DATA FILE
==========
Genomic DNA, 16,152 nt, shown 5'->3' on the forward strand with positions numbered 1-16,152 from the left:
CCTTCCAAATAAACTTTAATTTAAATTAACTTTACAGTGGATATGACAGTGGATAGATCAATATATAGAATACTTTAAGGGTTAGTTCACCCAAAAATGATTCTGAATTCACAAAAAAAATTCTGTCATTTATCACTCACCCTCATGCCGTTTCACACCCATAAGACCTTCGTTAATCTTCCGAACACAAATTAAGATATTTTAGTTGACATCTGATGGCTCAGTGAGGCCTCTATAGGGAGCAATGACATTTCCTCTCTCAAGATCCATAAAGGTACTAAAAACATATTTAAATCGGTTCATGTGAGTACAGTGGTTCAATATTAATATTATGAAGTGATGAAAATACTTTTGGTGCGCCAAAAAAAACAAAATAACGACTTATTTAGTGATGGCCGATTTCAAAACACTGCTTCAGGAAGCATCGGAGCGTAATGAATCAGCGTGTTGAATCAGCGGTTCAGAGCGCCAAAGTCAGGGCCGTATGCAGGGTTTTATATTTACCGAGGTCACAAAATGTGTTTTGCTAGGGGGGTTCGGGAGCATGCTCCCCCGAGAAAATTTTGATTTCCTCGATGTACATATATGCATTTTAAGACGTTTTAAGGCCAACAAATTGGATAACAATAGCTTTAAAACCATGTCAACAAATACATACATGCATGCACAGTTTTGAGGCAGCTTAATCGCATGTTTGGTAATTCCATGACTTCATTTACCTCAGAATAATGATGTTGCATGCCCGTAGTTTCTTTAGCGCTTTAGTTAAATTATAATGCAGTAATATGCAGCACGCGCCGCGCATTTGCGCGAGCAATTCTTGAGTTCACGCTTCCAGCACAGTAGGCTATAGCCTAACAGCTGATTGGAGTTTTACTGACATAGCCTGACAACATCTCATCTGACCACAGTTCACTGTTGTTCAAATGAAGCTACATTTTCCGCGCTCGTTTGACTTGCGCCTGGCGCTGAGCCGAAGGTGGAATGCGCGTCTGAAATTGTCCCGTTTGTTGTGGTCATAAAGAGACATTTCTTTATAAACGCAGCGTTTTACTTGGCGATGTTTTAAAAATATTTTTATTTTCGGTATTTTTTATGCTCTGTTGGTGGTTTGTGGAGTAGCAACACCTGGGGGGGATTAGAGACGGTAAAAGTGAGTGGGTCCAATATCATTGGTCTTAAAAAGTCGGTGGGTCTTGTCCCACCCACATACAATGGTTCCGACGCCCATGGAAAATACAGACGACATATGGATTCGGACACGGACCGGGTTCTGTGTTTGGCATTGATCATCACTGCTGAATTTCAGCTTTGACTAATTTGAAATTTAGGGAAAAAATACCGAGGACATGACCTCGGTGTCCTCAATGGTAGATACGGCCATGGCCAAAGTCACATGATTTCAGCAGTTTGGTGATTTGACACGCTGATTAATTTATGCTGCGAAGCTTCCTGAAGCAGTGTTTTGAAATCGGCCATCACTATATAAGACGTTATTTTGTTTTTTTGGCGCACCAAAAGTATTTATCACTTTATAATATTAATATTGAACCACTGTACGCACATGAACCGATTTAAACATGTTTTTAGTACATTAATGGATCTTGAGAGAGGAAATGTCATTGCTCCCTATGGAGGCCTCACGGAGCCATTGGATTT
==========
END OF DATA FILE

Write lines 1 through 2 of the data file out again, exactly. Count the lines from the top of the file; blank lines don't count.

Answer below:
Genomic DNA, 16,152 nt, shown 5'->3' on the forward strand with positions numbered 1-16,152 from the left:
CCTTCCAAATAAACTTTAATTTAAATTAACTTTACAGTGGATATGACAGTGGATAGATCAATATATAGAATACTTTAAGGGTTAGTTCACCCAAAAATGATTCTGAATTCACAAAAAAAATTCTGTCATTTATCACTCACCCTCATGCCGTTTCACACCCATAAGACCTTCGTTAATCTTCCGAACACAAATTAAGATATTTTAGTTGACATCTGATGGCTCAGTGAGGCCTCTATAGGGAGCAATGACATTTCCTCTCTCAAGATCCATAAAGGTACTAAAAACATATTTAAATCGGTTCATGTGAGTACAGTGGTTCAATATTAATATTATGAAGTGATGAAAATACTTTTGGTGCGCCAAAAAAAACAAAATAACGACTTATTTAGTGATGGCCGATTTCAAAACACTGCTTCAGGAAGCATCGGAGCGTAATGAATCAGCGTGTTGAATCAGCGGTTCAGAGCGCCAAAGTCAGGGCCGTATGCAGGGTTTTATATTTACCGAGGTCACAAAATGTGTTTTGCTAGGGGGGTTCGGGAGCATGCTCCCCCGAGAAAATTTTGATTTCCTCGATGTACATATATGCATTTTAAGACGTTTTAAGGCCAACAAATTGGATAACAATAGCTTTAAAACCATGTCAACAAATACATACATGCATGCACAGTTTTGAGGCAGCTTAATCGCATGTTTGGTAATTCCATGACTTCATTTACCTCAGAATAATGATGTTGCATGCCCGTAGTTTCTTTAGCGCTTTAGTTAAATTATAATGCAGTAATATGCAGCACGCGCCGCGCATTTGCGCGAGCAATTCTTGAGTTCACGCTTCCAGCACAGTAGGCTATAGCCTAACAGCTGATTGGAGTTTTACTGACATAGCCTGACAACATCTCATCTGACCACAGTTCACTGTTGTTCAAATGAAGCTACATTTTCCGCGCTCGTTTGACTTGCGCCTGGCGCTGAGCCGAAGGTGGAATGCGCGTCTGAAATTGTCCCGTTTGTTGTGGTCATAAAGAGACATTTCTTTATAAACGCAGCGTTTTACTTGGCGATGTTTTAAAAATATTTTTATTTTCGGTATTTTTTATGCTCTGTTGGTGGTTTGTGGAGTAGCAACACCTGGGGGGGATTAGAGACGGTAAAAGTGAGTGGGTCCAATATCATTGGTCTTAAAAAGTCGGTGGGTCTTGTCCCACCCACATACAATGGTTCCGACGCCCATGGAAAATACAGACGACATATGGATTCGGACACGGACCGGGTTCTGTGTTTGGCATTGATCATCACTGCTGAATTTCAGCTTTGACTAATTTGAAATTTAGGGAAAAAATACCGAGGACATGACCTCGGTGTCCTCAATGGTAGATACGGCCATGGCCAAAGTCACATGATTTCAGCAGTTTGGTGATTTGACACGCTGATTAATTTATGCTGCGAAGCTTCCTGAAGCAGTGTTTTGAAATCGGCCATCACTATATAAGACGTTATTTTGTTTTTTTGGCGCACCAAAAGTATTTATCACTTTATAATATTAATATTGAACCACTGTACGCACATGAACCGATTTAAACATGTTTTTAGTACATTAATGGATCTTGAGAGAGGAAATGTCATTGCTCCCTATGGAGGCCTCACGGAGCCATTGGATTT